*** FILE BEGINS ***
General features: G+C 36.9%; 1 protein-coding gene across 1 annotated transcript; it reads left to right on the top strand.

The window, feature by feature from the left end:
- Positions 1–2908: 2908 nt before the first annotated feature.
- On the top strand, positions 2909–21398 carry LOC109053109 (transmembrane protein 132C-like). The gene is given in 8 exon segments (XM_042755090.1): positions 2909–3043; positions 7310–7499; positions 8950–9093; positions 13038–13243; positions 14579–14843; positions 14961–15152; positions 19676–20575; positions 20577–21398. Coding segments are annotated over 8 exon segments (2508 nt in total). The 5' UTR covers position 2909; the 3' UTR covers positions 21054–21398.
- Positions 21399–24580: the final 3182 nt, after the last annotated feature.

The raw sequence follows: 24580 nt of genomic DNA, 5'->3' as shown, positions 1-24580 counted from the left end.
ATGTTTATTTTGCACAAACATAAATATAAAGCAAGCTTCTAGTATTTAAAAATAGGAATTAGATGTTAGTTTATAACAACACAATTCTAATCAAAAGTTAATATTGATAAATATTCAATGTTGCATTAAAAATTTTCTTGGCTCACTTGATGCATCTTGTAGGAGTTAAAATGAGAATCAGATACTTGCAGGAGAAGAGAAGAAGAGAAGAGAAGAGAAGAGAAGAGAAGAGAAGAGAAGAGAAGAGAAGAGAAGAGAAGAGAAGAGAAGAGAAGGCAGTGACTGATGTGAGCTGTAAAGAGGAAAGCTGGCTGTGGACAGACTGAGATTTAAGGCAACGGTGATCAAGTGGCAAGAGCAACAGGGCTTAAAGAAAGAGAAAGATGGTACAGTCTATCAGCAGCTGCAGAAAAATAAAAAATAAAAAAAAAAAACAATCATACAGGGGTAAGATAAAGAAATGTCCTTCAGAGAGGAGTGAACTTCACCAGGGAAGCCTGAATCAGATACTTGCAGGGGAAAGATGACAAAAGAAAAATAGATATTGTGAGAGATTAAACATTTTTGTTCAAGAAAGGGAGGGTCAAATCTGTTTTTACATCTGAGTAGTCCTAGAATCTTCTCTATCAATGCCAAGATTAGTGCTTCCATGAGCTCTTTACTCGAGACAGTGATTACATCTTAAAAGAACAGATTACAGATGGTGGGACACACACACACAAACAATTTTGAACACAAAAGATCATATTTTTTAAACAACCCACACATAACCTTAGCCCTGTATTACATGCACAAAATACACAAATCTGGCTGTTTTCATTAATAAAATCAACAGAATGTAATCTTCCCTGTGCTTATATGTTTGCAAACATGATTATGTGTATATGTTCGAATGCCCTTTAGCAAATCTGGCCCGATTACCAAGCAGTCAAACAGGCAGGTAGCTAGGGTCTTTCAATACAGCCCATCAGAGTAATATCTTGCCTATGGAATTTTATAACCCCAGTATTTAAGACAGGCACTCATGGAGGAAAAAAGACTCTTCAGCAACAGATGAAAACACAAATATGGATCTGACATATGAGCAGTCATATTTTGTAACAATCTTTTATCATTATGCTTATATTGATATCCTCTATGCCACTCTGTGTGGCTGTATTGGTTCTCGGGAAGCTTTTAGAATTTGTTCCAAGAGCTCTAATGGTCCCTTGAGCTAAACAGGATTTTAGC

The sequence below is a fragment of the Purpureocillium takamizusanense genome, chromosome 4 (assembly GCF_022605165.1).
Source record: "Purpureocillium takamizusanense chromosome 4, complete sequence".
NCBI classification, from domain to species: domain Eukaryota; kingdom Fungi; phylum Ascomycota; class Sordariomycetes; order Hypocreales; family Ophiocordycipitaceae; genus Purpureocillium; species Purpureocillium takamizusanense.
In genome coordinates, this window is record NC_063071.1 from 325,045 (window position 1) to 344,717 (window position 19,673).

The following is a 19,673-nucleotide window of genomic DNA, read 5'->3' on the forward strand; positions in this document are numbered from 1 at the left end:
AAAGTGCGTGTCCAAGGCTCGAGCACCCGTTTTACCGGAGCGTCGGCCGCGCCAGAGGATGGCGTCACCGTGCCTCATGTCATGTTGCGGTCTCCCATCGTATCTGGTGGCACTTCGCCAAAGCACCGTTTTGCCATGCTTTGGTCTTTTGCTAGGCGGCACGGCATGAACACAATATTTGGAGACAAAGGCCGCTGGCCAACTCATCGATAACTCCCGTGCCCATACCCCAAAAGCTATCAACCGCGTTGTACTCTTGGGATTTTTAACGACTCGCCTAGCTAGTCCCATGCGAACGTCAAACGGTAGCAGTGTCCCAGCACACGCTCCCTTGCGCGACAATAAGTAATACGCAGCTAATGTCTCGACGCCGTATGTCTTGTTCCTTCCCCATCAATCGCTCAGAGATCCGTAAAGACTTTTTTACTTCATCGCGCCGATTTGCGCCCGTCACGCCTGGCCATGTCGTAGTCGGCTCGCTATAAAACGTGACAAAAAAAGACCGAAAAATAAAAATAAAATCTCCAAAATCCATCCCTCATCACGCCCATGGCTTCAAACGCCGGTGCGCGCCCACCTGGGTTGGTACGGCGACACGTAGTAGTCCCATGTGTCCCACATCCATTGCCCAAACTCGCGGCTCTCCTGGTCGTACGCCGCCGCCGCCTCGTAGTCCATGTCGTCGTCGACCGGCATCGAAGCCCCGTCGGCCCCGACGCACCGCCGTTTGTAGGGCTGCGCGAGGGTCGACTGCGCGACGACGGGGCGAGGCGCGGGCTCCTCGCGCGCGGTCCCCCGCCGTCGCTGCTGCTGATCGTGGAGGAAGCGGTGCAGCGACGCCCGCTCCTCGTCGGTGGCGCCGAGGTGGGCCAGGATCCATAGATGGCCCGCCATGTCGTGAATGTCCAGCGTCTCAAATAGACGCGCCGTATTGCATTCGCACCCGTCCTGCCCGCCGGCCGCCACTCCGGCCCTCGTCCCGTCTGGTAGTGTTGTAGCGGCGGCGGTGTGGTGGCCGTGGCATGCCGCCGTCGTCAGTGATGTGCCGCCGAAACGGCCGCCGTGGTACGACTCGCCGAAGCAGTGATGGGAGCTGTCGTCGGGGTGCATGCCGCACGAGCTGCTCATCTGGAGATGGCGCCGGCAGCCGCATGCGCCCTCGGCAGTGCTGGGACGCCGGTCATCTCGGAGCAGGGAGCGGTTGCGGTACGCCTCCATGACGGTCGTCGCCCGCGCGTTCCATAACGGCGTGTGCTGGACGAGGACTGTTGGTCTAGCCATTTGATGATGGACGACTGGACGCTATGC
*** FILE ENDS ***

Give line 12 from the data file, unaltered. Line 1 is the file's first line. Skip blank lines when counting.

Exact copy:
The following is a 19,673-nucleotide window of genomic DNA, read 5'->3' on the forward strand; positions in this document are numbered from 1 at the left end: